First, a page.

Trump, allies play down concerns about effect of trade war with China


Kudlow said a "coalition of the willing" was being formed to pressure President Xi Jinping, including by taking the issue to the World Trade Organization, to crack down on China's trade practices.

U.S. President Donald Trump said in a tweet on Sunday that China would take down its trade barriers and that the two countries would reach a deal on intellectual property.

It also said that Chinese enterprises and industry will band together to support any government action against the tariffs. "We want them to guard intellectual property, not take it from us".

The president also mentioned the dispute may have ended on good terms, saying both countries will continue to have a 'great future'.

The new White House economic adviser, Larry Kudlow, said Sunday that a "coalition of the willing" - including Canada, much of Europe and Australia - was being formed to pressure China and that the US would demand that the World Trade Organization, an arbiter of trade disputes, be stricter on Beijing.

"China's achievements in innovation were made not through stealing or plundering, but based on the down-to-earth efforts of the Chinese people", said Zhang Zhicheng, head of the department of IPR protection and coordination affairs under SIPO. In a separate interview on "Fox News Sunday", Kudlow acknowledged "jitters" but insisted "we're not gonna to end up in a trade war".

The latest round began March 22 when the Trump administration announced plans for tariffs of up to $50-$60 billion in goods from China, in response to what it called Chinese theft of us trade secrets, including state-of-the-art technology. Mr Trump dismissed China's counter-tariffs, which officials in Beijing described as proportionate and legal, as "unfair retaliation" that will "harm our farmers and manufacturers".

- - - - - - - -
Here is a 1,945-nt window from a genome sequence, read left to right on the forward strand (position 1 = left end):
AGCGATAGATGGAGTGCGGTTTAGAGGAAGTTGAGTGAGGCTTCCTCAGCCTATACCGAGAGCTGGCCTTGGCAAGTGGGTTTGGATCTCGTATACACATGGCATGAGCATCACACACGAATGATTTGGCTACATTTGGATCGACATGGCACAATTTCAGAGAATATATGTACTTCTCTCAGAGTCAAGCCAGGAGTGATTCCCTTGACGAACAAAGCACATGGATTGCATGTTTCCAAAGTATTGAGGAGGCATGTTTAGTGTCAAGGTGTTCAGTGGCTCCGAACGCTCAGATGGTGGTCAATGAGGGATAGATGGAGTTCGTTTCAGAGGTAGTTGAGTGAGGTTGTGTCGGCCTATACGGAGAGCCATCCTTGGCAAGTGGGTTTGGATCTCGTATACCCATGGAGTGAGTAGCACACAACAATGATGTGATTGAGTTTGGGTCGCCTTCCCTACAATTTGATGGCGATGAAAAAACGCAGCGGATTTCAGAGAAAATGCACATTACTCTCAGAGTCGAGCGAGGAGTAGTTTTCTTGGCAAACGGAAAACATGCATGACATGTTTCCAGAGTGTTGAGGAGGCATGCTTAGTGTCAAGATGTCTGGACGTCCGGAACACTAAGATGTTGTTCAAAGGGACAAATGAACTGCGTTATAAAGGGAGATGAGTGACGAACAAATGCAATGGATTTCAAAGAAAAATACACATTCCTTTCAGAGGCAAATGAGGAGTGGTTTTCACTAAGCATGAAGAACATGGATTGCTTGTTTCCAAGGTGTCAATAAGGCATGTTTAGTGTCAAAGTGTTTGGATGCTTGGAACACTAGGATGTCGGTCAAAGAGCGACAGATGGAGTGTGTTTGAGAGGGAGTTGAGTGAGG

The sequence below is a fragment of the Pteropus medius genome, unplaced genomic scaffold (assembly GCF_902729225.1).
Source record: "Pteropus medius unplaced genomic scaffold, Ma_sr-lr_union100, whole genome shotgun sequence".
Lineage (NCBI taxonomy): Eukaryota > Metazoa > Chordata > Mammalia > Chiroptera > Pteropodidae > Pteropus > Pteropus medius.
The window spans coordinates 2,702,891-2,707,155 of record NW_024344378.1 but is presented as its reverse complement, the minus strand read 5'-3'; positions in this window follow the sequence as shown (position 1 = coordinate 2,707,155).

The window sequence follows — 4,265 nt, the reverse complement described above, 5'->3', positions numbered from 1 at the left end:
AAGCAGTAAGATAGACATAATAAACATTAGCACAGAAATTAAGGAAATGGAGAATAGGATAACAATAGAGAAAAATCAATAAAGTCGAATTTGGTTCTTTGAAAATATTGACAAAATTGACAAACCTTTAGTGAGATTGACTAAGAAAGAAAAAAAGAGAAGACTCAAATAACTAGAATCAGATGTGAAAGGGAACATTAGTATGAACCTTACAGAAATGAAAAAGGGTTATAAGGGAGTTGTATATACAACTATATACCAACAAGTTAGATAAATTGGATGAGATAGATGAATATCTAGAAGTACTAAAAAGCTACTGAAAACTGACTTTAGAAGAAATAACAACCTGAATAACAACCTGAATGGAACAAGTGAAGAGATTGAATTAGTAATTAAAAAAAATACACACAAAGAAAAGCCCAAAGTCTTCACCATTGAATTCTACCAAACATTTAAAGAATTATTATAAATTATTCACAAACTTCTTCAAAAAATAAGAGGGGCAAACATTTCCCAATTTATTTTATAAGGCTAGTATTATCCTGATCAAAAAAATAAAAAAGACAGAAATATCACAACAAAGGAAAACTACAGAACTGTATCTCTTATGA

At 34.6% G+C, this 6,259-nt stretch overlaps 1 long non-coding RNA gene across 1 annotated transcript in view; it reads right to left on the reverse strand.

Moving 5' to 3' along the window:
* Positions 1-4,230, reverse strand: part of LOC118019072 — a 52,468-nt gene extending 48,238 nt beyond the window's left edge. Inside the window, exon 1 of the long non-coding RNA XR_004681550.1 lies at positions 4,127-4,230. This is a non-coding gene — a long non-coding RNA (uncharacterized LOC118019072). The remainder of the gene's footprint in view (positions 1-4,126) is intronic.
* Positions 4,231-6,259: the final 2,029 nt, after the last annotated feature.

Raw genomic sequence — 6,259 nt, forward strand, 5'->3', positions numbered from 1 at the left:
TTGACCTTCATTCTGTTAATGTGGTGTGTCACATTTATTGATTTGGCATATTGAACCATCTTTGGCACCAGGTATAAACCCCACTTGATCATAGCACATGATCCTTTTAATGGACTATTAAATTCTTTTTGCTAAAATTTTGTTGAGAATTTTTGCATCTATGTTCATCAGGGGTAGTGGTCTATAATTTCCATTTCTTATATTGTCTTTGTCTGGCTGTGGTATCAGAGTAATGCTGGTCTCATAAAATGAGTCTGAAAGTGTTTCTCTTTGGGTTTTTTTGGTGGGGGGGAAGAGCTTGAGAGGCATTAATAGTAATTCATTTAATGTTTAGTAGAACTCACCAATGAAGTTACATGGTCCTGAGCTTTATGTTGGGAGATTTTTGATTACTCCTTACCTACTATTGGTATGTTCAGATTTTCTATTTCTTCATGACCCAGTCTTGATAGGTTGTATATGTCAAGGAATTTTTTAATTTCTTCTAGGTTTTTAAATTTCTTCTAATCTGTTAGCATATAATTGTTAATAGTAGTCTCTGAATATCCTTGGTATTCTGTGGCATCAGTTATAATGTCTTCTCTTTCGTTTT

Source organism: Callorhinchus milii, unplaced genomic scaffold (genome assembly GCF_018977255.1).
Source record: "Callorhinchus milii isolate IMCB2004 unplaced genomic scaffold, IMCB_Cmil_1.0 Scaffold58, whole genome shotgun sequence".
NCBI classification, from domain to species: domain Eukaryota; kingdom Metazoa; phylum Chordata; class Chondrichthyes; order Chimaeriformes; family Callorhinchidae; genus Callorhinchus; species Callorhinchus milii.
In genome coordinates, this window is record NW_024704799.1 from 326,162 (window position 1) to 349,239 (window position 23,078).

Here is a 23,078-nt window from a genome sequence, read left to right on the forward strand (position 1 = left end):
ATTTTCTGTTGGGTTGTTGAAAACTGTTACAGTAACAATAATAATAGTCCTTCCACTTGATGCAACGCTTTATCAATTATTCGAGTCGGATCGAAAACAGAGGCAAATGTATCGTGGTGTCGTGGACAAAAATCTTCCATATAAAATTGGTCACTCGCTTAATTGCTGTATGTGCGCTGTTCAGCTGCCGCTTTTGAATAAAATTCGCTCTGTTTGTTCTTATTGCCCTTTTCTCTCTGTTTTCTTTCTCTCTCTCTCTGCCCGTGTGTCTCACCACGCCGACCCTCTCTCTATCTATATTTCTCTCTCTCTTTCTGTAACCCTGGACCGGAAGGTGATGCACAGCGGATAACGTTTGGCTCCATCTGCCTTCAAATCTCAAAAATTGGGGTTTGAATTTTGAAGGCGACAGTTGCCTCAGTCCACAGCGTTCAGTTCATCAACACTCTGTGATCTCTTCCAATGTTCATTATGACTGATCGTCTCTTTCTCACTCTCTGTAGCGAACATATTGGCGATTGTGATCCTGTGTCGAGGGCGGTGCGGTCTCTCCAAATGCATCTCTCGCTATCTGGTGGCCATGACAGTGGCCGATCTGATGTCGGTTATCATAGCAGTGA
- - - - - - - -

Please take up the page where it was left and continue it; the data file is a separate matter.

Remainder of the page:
While Mr He added that China would continue to retaliate in kind against any further trade actions launched by the United States, he believes that Mr Xi will not waver from the principled rhetoric of his speech a year ago at Davos in defence of free trade and rules-based institutions such as the WTO. "We're moving forward on a measured way with tariffs, with investment restrictions", Navarro added. In the most recent of these addresses - at last month's annual session of China's rubber-stamp parliament - Mr Xi warned the United States not to "threaten others".

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China, which already proposed duties on $50 billion in U.S. products including aircraft to soybeans, has threatened to respond proportionately and "counterattack with great strength" if Trump makes good on the latest tariff proposal. He allowed that there "could be" a trade war but said he didn't anticipate one.

"There could be but i don't expect it at all", Mnuchin said on CBS News' "Face the Nation".

On Sunday, the state People's Daily newspaper sought to tap into concern among some USA business leaders over the impact of Washington's planned tariffs.

Trump said he and Xi would resolve their trade differences eventually and "will always be friends."

Further escalation could be in the offing.

So far, only the tariffs on steel and aluminum have taken effect.

For Trump, the dispute runs the risk of blunting the economic benefits of his tax overhaul, which is at the center of congressional Republicans' case for voters to keep them in power in the 2018 elections.

Crude oil and global equity markets tumbled on Friday on investor worries about the impact a tariff war could have on the world economy.